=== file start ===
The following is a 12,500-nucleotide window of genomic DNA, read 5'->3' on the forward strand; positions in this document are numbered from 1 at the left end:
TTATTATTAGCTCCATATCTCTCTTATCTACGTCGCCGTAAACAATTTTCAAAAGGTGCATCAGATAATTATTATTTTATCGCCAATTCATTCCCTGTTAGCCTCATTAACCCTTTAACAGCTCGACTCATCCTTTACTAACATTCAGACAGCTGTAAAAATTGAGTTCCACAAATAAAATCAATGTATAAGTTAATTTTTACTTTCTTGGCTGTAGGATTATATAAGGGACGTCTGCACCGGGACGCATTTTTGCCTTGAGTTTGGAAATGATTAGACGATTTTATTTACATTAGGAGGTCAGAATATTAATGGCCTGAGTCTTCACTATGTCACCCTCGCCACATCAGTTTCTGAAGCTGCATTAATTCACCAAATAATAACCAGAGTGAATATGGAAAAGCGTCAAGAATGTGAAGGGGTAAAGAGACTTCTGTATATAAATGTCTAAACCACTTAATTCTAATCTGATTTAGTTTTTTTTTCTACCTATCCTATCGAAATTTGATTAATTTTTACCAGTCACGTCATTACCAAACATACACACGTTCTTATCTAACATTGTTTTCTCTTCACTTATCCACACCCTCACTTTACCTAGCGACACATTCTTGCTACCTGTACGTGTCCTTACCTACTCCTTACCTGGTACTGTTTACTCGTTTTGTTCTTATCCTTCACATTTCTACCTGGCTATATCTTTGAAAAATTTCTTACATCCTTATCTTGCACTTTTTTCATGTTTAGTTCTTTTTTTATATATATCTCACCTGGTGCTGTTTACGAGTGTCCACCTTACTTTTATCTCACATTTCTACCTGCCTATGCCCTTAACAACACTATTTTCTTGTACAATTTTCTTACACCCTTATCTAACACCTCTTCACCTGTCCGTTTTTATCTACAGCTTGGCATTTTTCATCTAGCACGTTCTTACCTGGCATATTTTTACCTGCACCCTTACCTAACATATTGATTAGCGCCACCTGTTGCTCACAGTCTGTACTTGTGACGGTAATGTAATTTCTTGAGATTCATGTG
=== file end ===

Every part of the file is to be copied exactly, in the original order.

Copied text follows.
The following is a 12,500-nucleotide window of genomic DNA, read 5'->3' on the forward strand; positions in this document are numbered from 1 at the left end:
TTATTATTAGCTCCATATCTCTCTTATCTACGTCGCCGTAAACAATTTTCAAAAGGTGCATCAGATAATTATTATTTTATCGCCAATTCATTCCCTGTTAGCCTCATTAACCCTTTAACAGCTCGACTCATCCTTTACTAACATTCAGACAGCTGTAAAAATTGAGTTCCACAAATAAAATCAATGTATAAGTTAATTTTTACTTTCTTGGCTGTAGGATTATATAAGGGACGTCTGCACCGGGACGCATTTTTGCCTTGAGTTTGGAAATGATTAGACGATTTTATTTACATTAGGAGGTCAGAATATTAATGGCCTGAGTCTTCACTATGTCACCCTCGCCACATCAGTTTCTGAAGCTGCATTAATTCACCAAATAATAACCAGAGTGAATATGGAAAAGCGTCAAGAATGTGAAGGGGTAAAGAGACTTCTGTATATAAATGTCTAAACCACTTAATTCTAATCTGATTTAGTTTTTTTTTCTACCTATCCTATCGAAATTTGATTAATTTTTACCAGTCACGTCATTACCAAACATACACACGTTCTTATCTAACATTGTTTTCTCTTCACTTATCCACACCCTCACTTTACCTAGCGACACATTCTTGCTACCTGTACGTGTCCTTACCTACTCCTTACCTGGTACTGTTTACTCGTTTTGTTCTTATCCTTCACATTTCTACCTGGCTATATCTTTGAAAAATTTCTTACATCCTTATCTTGCACTTTTTTCATGTTTAGTTCTTTTTTTATATATATCTCACCTGGTGCTGTTTACGAGTGTCCACCTTACTTTTATCTCACATTTCTACCTGCCTATGCCCTTAACAACACTATTTTCTTGTACAATTTTCTTACACCCTTATCTAACACCTCTTCACCTGTCCGTTTTTATCTACAGCTTGGCATTTTTCATCTAGCACGTTCTTACCTGGCATATTTTTACCTGCACCCTTACCTAACATATTGATTAGCGCCACCTGTTGCTCACAGTCTGTACTTGTGACGGTAATGTAATTTCTTGAGATTCATGTG